eNewsletter - March 2023
It’s National Social Work Month! Have you had a chance to thank a social worker yet?
By: Jennifer Hampton, LCSW
According to research, the social work profession was established in the 19th century. Jane Addams was the first female social worker and the first American woman to receive a Nobel Peace Prize in 1931. Her Hull-House was established here in Chicago to offer social services to the community.
Social workers can be found in many settings, including hospitals (10.3%), HR (11.4 %) and outpatient care centers (8.3%). This month, I encourage you to commemorate a social worker. I also encourage you to reflect on the importance of self-care as it relates to the increased demand on all behavioral health specialists.
The World Health Organization reports that 1 in 8 people around the world were living with a mental health disorder in 2019. As the demand for social workers increased, burnout increased as well. “The Bureau of Labor Statistics noted that social services professionals were reported to have the highest quit rates during the pandemic.” With the rise in quit rates, what are some ways to prevent burnout?
Studies show that first thing to do is be mindful of your reactions and your thoughts during and after providing care. If you find yourself apathetic, then it is time to increase your self-care practices. Some ways to prevent burnout include: set healthy boundaries, leave work at work, have a ritual indicating the end of the work day, talk to someone, and take a day off.
I recently had a realization when I reflected on time with patients. As I was concluding a skills group, a patient asked me, with all the outpouring of work I do, how do I take care of myself? I initially joked that I’m not the best at recharging myself. Yet after laughing, I thought about the importance of taking intentional time to recharge.
It can be difficult at times to practice what I teach patients, and today was a reminder that I too need to practice self-care. I enjoy reading a good book, playing with my sons, and relaxing in a comfy pair of pajamas. I started a gratitude journal that has helped me rekindle my passion for others.
As the demand for mental health professionals has increased, the demand for us to take care of ourselves has increased as well. This month and all year long, I encourage you to intentionally take of yourself.
Linden Oaks Medical Group is thrilled to welcome two new behavioral and mental health providers, Dr. Kohl Mayberry and Elizabeth Podlasek.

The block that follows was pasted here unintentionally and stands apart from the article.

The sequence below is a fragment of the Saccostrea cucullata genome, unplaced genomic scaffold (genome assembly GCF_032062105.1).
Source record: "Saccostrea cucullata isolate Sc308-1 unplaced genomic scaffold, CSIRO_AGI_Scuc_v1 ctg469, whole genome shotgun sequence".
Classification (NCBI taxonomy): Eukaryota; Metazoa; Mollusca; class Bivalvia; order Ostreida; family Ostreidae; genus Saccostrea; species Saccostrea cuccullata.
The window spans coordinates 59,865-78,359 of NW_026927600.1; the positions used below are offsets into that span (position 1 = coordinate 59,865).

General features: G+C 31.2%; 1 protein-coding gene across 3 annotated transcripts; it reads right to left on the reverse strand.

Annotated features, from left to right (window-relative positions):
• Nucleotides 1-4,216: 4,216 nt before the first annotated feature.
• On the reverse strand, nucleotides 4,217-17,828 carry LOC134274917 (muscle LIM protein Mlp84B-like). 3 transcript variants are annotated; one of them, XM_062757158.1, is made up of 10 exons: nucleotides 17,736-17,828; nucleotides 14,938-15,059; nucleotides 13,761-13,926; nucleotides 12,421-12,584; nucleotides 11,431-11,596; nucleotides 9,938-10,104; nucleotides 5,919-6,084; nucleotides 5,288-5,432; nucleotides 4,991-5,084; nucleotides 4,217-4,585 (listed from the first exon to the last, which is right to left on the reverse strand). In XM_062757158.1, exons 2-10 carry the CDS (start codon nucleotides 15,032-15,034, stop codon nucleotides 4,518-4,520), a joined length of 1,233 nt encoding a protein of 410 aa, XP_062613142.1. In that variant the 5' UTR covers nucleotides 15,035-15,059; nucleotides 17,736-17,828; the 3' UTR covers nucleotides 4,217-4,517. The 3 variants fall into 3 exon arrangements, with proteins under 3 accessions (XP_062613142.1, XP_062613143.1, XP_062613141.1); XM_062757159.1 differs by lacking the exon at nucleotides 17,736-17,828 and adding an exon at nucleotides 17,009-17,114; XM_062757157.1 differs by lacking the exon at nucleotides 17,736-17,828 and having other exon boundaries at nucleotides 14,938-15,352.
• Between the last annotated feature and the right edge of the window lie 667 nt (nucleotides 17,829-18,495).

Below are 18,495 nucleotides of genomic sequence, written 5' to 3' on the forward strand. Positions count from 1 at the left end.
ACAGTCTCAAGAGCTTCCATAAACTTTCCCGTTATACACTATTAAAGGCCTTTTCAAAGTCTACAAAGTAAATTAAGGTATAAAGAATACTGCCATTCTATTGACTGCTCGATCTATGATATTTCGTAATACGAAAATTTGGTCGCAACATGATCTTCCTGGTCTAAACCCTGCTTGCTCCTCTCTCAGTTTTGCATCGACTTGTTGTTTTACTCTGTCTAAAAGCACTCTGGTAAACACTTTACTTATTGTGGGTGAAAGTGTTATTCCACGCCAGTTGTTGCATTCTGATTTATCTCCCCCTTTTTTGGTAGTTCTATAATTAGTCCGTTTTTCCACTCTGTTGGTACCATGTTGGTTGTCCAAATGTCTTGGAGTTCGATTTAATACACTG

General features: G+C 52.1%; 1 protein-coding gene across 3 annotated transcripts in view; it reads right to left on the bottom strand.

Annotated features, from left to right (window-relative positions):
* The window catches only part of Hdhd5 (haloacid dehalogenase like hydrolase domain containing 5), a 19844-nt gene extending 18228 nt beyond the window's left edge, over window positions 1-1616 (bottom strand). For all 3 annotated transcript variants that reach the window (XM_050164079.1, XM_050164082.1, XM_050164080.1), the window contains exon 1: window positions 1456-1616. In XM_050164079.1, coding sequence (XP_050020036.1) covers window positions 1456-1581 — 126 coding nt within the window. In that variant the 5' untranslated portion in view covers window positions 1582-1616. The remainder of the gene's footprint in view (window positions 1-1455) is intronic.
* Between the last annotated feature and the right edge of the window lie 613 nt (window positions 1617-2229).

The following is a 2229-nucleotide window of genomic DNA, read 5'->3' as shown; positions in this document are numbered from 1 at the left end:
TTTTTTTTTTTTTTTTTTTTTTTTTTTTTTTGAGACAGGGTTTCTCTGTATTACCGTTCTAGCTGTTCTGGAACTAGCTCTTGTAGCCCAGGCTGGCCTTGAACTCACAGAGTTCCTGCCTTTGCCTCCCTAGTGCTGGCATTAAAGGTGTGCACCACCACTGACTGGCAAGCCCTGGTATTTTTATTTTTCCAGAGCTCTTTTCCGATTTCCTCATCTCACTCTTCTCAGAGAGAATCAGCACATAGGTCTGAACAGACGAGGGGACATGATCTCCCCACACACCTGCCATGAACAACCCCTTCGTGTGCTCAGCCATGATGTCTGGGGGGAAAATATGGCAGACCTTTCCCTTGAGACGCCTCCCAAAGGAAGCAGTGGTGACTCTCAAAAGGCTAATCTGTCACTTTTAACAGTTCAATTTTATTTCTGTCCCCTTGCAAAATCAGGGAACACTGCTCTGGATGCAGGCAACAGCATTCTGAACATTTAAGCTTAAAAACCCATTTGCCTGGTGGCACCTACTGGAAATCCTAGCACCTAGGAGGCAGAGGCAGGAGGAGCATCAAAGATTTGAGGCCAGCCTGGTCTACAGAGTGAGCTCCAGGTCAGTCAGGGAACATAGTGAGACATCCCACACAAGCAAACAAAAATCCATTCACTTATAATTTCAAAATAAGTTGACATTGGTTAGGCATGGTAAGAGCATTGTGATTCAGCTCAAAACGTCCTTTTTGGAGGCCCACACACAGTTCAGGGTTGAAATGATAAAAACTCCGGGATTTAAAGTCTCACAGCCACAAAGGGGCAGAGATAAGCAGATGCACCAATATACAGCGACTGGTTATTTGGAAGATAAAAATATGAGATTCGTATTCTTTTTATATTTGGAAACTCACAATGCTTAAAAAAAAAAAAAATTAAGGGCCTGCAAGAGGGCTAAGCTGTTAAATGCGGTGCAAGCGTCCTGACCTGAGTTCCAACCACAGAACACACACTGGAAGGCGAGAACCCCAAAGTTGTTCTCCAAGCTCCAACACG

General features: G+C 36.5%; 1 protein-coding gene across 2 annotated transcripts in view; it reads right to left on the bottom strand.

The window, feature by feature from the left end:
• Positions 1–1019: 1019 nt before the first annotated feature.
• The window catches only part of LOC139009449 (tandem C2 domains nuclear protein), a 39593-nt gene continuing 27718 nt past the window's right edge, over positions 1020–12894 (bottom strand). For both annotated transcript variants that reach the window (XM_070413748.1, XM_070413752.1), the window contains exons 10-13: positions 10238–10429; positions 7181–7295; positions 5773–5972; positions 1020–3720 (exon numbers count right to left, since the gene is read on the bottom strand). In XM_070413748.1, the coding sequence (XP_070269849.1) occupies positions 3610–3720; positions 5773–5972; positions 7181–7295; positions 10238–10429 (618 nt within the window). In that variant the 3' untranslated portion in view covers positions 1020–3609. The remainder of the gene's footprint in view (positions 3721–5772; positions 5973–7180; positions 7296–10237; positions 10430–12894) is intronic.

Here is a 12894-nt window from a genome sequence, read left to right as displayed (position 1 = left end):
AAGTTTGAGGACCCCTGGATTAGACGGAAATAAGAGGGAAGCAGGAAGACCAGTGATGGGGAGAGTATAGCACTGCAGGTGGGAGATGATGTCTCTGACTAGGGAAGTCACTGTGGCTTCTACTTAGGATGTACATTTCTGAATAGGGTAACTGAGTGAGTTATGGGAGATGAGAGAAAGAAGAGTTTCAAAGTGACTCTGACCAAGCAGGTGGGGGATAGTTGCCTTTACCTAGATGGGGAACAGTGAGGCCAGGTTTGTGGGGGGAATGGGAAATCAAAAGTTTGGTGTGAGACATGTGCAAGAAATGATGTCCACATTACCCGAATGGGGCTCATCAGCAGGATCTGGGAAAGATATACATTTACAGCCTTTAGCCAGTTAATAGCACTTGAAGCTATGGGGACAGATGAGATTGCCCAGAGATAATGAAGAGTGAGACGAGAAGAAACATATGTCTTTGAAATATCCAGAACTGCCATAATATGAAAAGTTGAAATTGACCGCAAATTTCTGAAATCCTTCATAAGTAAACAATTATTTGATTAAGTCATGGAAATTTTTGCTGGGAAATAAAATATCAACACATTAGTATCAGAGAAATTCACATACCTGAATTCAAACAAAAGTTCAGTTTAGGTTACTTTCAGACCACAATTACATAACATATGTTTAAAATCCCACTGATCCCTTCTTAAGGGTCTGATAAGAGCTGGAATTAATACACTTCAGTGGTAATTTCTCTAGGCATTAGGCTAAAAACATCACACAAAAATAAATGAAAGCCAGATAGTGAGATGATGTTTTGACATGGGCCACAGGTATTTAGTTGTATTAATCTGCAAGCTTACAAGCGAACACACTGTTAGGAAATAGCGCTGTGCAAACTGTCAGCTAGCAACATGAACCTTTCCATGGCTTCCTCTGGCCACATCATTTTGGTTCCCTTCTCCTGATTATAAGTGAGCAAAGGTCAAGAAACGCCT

Kohl Mayberry, DO
Dr. Mayberry is board certified in adult psychiatry and child and adolescent psychiatry. He completed his medical training at Midwestern University Arizona College of Osteopathic Medicine, followed by a residency at Larkin Community Hospital, and a child and adolescent psychiatry fellowship at Larkin Community Hospital in conjunction with Miami Children’s Hospital.
Dr. Mayberry has treated children, adolescents and adults in inpatient and outpatient settings. His clinical interests include autism spectrum disorder, other neurodevelopmental disabilities and attention-deficit/hyperactivity disorder (ADHD).
Serving as the associate medical director of the Aspirations program at Linden Oaks, Dr. Mayberry treats adolescent and adult patients in both the inpatient and outpatient hospital setting.
Elizabeth Podlasek, DNP, PMHNP-BC
Liz Podlasek is board certified as a psychiatric-mental health nurse practitioner. She completed her doctorate degree in nursing practice at Rush University College of Nursing. She earned a bachelor’s degree in psychology from the University of Illinois Urbana-Champaign and a Bachelor of Science in Nursing degree from Resurrection University.
Liz completed her clinical rotations at Lott Behavioral Health, where she worked alongside a psychiatric mental health nurse practitioner with the focus on substance use and co-occurring mental health conditions, specializing in ketamine, vivitrol and sublocade treatments. She completed her clinical rotations at Linden Oaks Hospital, where she worked in the outpatient and inpatient treatment settings to support patients with mental health and substance use treatment needs.
Liz’s clinical interests include treating adolescents and adults with co-occurring substance use and mental health diagnoses, as well as patients with eating disorders who are served by Linden Oaks Hospital programs. Her approach to treatment is focused on cognitive and dialectical behavioral therapies, as well as motivational interviewing. She works with adolescents and adults to develop healthy coping strategies for a healthy lifestyle, mind and body.
Finding more support. Liz is accepting new patients. To schedule an appointment, call 630-646-8000. If you know someone who would benefit from learning about treatment options related to any mental or behavioral health concern, please encourage them to contact the Linden Oaks Behavioral Health 24/7 Help Line at 630-305-5027 or complete our Assessment Request Form and one of our staff will contact them to assist.